Just because transportation is practical, doesn’t mean the ride has to be ugly. If you commute along New York City’s subway system, chances are you’re too preoccupied or in a rush to appreciate all the lovely visuals. To rectify this, art historian, Tracy Fitzpatrick, is leading a talk and tour this Thursday through the underground tunnels, making stops at all the design highlights, including the hidden and well-known, the modern and historic. In the meantime, we asked Fitzpatrick to curate a virtual tour of the various spots she and her group are likely to visit.
1. Designed by George Lewis Heins and Christopher Grant La Farge in 1904, this City Hall Station ceased operations in 1945, but is still available to the public through the New York Transit Museum.
2. Masstransiscope: Designed by Bill Brand in 1980, these 228 painted panels can be viewed from the B or Q train heading into Manhattan after the Dekalb Ave. station.
3. At Astor Place you can see reproductions of the original cast iron and glass structures commuters would use to enter and exit the subway system.
4. Framing Union Square: In 1998, Mary Miss incorporated six eagles into 14th Street/Union Square station. The eagles were all used for the initial construction of the station in 1904.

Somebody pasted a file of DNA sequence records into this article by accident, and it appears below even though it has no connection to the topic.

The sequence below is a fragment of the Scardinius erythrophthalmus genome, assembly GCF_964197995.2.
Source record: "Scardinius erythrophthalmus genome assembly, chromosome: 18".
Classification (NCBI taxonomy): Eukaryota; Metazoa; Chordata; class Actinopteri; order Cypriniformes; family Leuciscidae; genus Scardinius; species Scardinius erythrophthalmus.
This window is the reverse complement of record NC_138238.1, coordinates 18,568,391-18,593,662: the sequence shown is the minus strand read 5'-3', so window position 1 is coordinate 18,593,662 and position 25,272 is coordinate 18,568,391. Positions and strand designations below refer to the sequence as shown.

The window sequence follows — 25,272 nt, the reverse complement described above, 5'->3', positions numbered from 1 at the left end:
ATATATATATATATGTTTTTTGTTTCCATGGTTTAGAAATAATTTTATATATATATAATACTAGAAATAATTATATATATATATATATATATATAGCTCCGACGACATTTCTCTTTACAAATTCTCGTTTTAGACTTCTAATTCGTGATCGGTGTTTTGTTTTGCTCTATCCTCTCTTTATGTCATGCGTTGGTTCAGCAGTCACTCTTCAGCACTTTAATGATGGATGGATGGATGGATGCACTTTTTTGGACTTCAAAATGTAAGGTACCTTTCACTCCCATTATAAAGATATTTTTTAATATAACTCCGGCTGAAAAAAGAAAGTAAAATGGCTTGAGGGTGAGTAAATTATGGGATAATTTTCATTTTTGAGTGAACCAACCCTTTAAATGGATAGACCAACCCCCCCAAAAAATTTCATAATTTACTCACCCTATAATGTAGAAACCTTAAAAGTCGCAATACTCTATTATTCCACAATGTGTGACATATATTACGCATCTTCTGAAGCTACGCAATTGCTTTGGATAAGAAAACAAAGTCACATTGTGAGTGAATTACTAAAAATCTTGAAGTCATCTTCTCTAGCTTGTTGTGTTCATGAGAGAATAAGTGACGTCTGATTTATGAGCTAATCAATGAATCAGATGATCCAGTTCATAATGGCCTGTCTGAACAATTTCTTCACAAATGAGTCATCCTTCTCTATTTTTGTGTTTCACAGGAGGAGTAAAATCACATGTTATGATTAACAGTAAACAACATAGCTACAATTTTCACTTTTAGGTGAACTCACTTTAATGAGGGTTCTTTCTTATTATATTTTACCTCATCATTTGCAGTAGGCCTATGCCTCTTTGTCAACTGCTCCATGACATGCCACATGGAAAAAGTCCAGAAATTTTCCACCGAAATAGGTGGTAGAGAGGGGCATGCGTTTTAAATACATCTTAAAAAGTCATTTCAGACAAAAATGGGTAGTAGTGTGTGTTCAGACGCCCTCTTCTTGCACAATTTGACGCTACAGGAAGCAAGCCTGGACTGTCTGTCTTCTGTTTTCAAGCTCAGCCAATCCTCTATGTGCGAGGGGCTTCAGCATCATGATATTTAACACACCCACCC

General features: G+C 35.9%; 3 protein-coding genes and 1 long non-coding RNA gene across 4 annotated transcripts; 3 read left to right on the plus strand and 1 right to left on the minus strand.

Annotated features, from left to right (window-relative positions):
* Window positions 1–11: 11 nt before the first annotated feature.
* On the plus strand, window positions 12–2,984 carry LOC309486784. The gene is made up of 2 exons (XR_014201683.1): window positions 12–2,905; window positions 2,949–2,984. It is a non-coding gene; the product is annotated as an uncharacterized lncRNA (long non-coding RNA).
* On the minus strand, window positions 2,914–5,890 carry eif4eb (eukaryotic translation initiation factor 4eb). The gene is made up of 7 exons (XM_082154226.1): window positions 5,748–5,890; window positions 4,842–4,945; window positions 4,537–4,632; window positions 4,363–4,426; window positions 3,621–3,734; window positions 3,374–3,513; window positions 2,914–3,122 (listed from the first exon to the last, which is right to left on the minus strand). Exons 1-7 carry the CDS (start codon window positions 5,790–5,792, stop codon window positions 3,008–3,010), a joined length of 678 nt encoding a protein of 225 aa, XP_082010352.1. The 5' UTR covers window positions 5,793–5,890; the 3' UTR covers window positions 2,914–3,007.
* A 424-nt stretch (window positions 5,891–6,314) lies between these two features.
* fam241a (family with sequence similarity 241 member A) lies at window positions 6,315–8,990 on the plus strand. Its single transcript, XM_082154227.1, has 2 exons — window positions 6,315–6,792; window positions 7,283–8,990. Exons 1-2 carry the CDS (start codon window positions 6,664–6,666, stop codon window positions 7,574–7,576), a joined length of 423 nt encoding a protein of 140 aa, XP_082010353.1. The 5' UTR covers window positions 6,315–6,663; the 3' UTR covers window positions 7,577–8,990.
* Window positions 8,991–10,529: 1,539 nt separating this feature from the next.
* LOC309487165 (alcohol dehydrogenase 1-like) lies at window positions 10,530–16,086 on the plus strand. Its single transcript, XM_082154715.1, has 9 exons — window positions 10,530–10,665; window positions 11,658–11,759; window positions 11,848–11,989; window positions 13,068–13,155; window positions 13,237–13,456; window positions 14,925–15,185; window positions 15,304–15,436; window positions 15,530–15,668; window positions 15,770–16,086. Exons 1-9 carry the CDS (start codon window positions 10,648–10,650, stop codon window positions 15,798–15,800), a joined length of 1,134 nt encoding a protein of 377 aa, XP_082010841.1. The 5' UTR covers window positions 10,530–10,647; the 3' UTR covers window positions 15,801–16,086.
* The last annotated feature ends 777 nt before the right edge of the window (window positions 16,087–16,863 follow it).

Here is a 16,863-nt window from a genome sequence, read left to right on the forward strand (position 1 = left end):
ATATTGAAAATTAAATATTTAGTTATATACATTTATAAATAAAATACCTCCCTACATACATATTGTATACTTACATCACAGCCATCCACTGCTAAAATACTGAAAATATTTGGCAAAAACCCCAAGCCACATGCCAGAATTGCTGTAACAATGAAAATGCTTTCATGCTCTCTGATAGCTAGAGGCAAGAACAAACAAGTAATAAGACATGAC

5. A “B” surrounded by Dutch tulips at Bleecker Street. Another original flourish by Heins and La Farge.
6. New York in Transit: Jacob Lawrence designed this glass mural for the Times Square/42nd Street station. It was his last public work, and completed posthumously in 2001.
7. The Control House at West 72nd Street. Another similar-looking building was constructed across the street after renovations in 2002 to provide more room for commuters to come and go from the station.
8. To the west of Central Park at the 96th Street station, there is an emphasis on having natural light fill the station, much like the early designs.
9. Built in 1904 and located at 11th Avenue and 58th Street, the Interborough Rapid Transit Company (IRT) Powerhouse stored the subway’s engines and generators. It ceased operations in the 1950s.
10. Blooming: An artwork designed by Elizabeth Murray in 1996 featuring steaming cups of coffee and trees in bloom. The work is located at Lexington Avenue/59th Street.